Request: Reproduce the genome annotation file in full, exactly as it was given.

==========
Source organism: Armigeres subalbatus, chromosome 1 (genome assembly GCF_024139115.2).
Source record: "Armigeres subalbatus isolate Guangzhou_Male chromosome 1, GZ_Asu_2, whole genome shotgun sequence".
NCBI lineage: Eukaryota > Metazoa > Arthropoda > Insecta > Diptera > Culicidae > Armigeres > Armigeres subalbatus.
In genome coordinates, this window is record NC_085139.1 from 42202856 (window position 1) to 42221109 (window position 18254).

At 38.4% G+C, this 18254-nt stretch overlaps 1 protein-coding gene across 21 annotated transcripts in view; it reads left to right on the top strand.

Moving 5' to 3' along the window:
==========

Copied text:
Source organism: Armigeres subalbatus, chromosome 1 (genome assembly GCF_024139115.2).
Source record: "Armigeres subalbatus isolate Guangzhou_Male chromosome 1, GZ_Asu_2, whole genome shotgun sequence".
NCBI lineage: Eukaryota > Metazoa > Arthropoda > Insecta > Diptera > Culicidae > Armigeres > Armigeres subalbatus.
In genome coordinates, this window is record NC_085139.1 from 42202856 (window position 1) to 42221109 (window position 18254).

At 38.4% G+C, this 18254-nt stretch overlaps 1 protein-coding gene across 21 annotated transcripts in view; it reads left to right on the top strand.

Moving 5' to 3' along the window: